What investors missed was that while AOL had built an impressive brand that attracted large audiences, those customers could easily go somewhere else. Time Warner, on the other hand, with its media libraries and production facilities, had the ability to produce unique value that can’t easily be duplicated.
3. Rabid Competition Leads To High Costs
The combination of low-barriers to entry and winner-take-all markets makes platform businesses hyper-competitive, which often leads to extremely high marketing costs. Unlike investing in physical capital, this kind of investment produces little lasting value and can make platform businesses incredibly capital intensive.
To understand how this can play out take a look at Uber. Yes, the company has driven down the cost of taxis, but it has lost billions in the process. It’s not at all clear whether it has actually built a sustainable business model or is just in a predatory race to drive competitors out of the market so that it can use its monopoly power to drive prices back up again.
Sure, it may eventually become profitable, but there is no guarantee that it ever will. Ten years from now, we might wonder how Uber, much like Groupon and many others, managed to burn through so much money and create so little value. With so much risk inherent in platform businesses, nice safe physical assets can start to look pretty attractive.
The True Value Of Platforms
None of this should be taken to mean that platforms aren’t valuable. They clearly are and some wonderful business have been built on top of them them. But the real value of platforms isn’t that a few kids with laptops can disintermediate industries but, as I explain in my book Mapping Innovation, that they allow us to connect with ecosystems of talent, technology and information.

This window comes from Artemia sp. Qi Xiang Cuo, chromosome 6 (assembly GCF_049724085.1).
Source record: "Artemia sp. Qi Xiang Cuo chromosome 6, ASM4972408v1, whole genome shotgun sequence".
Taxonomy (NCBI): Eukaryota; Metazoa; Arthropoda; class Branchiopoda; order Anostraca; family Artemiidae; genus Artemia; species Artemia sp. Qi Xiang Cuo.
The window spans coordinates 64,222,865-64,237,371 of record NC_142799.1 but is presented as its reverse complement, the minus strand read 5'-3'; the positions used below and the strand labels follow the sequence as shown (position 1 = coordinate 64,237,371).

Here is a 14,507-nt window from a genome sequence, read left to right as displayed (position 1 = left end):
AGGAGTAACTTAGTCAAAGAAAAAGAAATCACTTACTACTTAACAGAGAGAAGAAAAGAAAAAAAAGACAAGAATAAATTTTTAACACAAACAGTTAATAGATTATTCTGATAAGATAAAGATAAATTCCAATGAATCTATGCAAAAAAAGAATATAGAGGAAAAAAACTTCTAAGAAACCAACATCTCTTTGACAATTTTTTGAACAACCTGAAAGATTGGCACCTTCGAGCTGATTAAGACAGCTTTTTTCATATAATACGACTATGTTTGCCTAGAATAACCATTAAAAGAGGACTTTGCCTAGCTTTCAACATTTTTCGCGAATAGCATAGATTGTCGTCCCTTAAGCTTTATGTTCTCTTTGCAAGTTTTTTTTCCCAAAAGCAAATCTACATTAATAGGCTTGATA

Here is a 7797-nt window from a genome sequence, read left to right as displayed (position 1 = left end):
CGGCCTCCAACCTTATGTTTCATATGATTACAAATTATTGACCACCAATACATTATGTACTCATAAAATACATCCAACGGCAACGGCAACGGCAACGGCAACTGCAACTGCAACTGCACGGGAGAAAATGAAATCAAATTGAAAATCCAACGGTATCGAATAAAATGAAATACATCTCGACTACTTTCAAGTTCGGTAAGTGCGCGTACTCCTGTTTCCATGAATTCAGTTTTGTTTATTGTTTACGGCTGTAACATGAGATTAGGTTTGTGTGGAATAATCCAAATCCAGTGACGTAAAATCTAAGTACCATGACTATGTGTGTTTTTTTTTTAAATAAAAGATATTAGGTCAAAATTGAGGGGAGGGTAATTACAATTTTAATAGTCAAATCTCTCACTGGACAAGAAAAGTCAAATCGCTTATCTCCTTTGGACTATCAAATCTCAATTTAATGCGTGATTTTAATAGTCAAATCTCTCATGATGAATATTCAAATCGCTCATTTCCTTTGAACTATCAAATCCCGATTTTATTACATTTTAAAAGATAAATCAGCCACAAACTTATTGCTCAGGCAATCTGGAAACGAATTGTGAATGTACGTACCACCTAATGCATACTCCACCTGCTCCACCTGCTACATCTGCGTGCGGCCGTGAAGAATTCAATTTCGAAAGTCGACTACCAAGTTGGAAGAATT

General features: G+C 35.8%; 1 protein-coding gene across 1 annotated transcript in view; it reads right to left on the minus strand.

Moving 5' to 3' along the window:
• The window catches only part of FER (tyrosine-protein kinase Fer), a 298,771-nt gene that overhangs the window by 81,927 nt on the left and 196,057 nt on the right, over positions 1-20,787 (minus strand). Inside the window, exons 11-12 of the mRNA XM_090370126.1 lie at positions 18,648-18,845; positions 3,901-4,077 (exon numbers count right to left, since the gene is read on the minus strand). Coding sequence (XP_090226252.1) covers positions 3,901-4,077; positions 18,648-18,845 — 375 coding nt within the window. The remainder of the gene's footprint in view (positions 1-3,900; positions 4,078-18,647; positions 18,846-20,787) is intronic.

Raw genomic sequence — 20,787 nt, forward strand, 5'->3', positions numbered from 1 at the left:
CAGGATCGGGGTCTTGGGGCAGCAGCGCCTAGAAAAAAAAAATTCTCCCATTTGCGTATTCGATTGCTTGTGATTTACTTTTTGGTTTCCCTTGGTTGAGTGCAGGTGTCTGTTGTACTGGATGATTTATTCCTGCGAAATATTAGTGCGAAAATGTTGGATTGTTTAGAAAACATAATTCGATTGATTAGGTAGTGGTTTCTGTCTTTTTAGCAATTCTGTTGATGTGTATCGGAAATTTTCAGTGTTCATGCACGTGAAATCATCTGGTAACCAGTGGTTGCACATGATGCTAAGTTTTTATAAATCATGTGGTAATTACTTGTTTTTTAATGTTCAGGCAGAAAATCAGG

For example, technology companies often open source their technologies in order to access far more talent than they ever could internally. At the same time, platforms like Linux, Apache and others allow firms to access ecosystems of technology. BloomReach is a platform that helps retail businesses access ecosystems of information to better compete with Amazon online.
Sun Microsystems cofounder Bill Joy famously said that “no matter who you are, most of the smartest people work for someone else” and that’s clearly true, but it doesn’t go nearly far enough. The best of almost everything resides outside your firm and the best way to access all of that good stuff is by using platforms to access ecosystems.
However, the basic laws of business have not changed. You still need to create, deliver and capture value in order to compete. In some cases, the best way to do that will be a platform, but in the vast majority of cases it will not be.
An earlier version of this article first appeared in Inc.com
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Greg Satell is a popular author, speaker, and innovation adviser who has managed market-leading businesses and overseen the development of dozens of pathbreaking products. Follow Greg on Twitter @DigitalTonto. His first book, Mapping Innovation, was selected as one of the best business books of 2017 by 800-CEO-READ.